Tartt now performs a terrific shift in register from the reserved, almost Victorian, confines of the Barbours’ and the cluttered murk of Hobie’s antique store filled with furniture and heirlooms to the sunlight-saturated expanse of desert surrounding Las Vegas. Theo finds himself residing at an ‘upscale’ suburban development practically right on the border between concrete and desert. You can almost smell the sand-and-tar infused heat radiating back out of the newly-laid asphalt and feel the acid vermilions and crimsons of desert sunsets race across your retinas so precisely does Tartt calibrate her language to convey a deferred, if not downright alien, sense of place.
It is here that Theo first encounters Boris, a world-traveled Ukrainian teenager whose obdurate otherness, insouciance and fun-loving cynicism he finds irresistible. So begins an acid, ecstasy and cocaine-propelled blitz though the next few years in the course of which Theo and Boris become adept shoplifters and dysfunctional alcoholics, make a habit of getting high al fresco and not infrequently walk right to the edge of an almost manic delirium. As Theo notes, looking back:
There had been nights in the desert where I was so sick with laughter, convulsed and doubled over with aching stomach for hours on end, I would happily have thrown myself in front of a car to make it stop.
For Theo and Boris, sleep is an afterthought and meals consist of a chocolate bar or slice of pizza yet each is sustained and enabled by the other, conjoined in a secret society of two. And yet the little painting, hidden away in Theo’s bedroom, foreshortens the distance between Theo’s ‘now,’ this very moment under the desert sun’s “oceanic endless glare,” and the first time he stood before Fabritius’s Goldfinch trapped in ancient Northern light yet almost still a living thing animated through strokes of dark color alternating with glimmering white impasto. This trick of art reduces everything to the final moment Theo shared with his mother when they viewed the painting together just before she was killed. Yeats, an old man staring wild-eyed at a gaggle of schoolgirls, conjures a similar foreshortening with respect to Maude Gonne in Among Schoolchildren:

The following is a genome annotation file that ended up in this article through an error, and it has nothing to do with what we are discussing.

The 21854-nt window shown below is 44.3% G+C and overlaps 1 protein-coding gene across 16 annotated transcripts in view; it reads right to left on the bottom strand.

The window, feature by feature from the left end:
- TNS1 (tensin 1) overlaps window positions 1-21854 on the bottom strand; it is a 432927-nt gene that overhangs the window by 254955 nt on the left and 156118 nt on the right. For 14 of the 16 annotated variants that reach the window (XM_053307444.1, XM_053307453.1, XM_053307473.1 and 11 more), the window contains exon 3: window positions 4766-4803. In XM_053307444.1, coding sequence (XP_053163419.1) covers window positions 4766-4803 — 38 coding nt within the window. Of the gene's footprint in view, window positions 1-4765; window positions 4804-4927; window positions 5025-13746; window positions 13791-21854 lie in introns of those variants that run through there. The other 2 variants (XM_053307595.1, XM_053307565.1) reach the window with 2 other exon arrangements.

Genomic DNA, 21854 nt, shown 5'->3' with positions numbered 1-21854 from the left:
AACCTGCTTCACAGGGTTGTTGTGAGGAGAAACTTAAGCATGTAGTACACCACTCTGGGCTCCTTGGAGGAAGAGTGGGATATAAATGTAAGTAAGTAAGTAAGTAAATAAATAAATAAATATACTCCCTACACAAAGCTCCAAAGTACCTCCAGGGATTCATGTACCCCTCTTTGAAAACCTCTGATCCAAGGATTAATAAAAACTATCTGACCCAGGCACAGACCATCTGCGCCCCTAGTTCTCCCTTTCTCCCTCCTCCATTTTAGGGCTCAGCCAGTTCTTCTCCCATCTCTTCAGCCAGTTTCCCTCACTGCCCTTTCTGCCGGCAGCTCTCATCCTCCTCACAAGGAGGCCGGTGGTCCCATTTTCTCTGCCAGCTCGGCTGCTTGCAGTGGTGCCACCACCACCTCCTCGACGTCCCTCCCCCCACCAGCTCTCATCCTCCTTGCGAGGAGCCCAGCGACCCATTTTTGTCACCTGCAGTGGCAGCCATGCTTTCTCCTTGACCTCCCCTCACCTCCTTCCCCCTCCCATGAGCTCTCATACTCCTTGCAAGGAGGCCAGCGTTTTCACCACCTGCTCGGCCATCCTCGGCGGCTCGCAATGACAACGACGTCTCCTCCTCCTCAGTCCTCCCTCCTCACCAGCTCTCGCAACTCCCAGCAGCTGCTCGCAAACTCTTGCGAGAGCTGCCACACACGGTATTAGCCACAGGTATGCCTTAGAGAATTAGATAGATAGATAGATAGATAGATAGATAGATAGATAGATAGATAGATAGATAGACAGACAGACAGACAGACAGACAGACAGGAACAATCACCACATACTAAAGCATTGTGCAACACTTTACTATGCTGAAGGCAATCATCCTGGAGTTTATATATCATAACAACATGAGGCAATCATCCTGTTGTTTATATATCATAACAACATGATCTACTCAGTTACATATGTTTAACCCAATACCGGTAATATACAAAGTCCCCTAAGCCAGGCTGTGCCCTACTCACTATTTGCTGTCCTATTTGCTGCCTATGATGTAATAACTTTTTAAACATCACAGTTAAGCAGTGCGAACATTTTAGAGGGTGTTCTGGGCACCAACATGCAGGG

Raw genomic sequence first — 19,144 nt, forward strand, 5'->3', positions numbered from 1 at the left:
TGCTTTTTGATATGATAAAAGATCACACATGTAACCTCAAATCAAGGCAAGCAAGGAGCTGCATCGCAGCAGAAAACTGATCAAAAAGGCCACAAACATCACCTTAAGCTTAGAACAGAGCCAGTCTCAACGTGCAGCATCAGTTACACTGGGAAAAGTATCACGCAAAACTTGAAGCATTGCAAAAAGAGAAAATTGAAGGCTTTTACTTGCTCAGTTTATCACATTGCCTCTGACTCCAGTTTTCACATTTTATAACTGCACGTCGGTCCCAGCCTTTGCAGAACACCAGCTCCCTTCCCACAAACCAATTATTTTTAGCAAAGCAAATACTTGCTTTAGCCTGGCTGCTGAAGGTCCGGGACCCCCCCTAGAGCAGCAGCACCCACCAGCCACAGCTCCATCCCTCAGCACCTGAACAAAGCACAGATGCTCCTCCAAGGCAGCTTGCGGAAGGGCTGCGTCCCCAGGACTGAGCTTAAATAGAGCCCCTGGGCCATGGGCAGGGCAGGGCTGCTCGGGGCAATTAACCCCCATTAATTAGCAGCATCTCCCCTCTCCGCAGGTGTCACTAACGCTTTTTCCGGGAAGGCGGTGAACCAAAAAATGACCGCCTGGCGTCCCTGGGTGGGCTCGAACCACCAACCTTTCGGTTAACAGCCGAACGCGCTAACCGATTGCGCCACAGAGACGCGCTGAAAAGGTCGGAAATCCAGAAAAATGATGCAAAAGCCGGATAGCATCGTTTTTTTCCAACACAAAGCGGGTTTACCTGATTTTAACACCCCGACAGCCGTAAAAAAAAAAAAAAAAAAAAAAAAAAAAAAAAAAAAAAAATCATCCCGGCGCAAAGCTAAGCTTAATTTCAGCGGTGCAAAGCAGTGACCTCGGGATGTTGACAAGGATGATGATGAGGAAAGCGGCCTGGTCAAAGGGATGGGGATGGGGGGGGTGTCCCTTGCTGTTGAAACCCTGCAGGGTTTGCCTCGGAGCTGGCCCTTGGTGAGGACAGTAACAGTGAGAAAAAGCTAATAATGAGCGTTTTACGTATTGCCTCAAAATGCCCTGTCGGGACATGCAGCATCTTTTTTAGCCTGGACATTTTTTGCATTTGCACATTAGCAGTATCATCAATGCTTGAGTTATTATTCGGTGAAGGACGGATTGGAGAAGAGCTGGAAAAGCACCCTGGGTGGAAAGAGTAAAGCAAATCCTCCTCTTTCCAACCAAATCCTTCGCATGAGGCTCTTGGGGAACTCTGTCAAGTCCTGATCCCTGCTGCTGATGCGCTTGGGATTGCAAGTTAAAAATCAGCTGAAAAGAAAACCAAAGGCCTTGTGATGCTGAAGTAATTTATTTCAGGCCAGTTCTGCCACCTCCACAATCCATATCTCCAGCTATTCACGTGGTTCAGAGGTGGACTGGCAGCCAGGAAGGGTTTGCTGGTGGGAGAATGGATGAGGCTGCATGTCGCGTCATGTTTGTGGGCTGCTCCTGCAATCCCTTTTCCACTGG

And thereupon my heart is driven wild:
She stands before me as a living child.
Theo’s efforts to alter or escape the grain of reality by gorging himself on hallucinogens and opiates also mimic this reduction by attempting to elide or slough off his second self: everything he has become in the intervening years.
The sudden death of Theo’s father in a car crash compels him to return to New York where, having transitioned to adulthood, he goes into business with Hobie and gets engaged to Kitsey Barbour. He never quite loses his taste for illicit pharmaceuticals, however, and, in the course of a long night trying to score, randomly runs into Boris. Boris’ presence in New York turns out not to be so haphazard: he reveals to Theo that he swapped the Goldfinch for a schoolbook when they knew each other in Vegas and it is currently being held as collateral by a junkie friend of Boris’s named Horst. Theo and Boris’s visit to Horst elicits an odd yet strangely compelling disquisition on the Goldfinch during which the painting is analyzed not only as an exceptional trompe l’oeil but also an elaborate pun. Upon closer scrutiny it seems that Fabritius intentionally draws the eye into the painting in a way that lays bare the facts of its material construction while also hiding the latter behind its obvious beauty. Great art, Horst appears to be saying, is the ultimate reality because it reveals our reality as a trick or pretense whereas reality and illusion in art are one and the same.
It emerges that while Horst does not know the exact whereabouts of the Goldfinch he feels secure that it can be located since as a masterpiece it is virtually impossible to sell and can only be held as a surety. Theo is shocked to realize – apparently for the first time – that by stealing the Goldfinch he has precluded the ability of anyone at all including himself to take joy in gazing upon it. The fact that he has in a sense already damaged the painting by stealing it impels him to join with Boris in a wild goose chase to Amsterdam in hopes of recovering and even turning it over to the police. To go any further would be to give too much away – suffice it to say that by the time the last page is turned one is left in no doubt that Tartt has produced a limpid and finished work of art.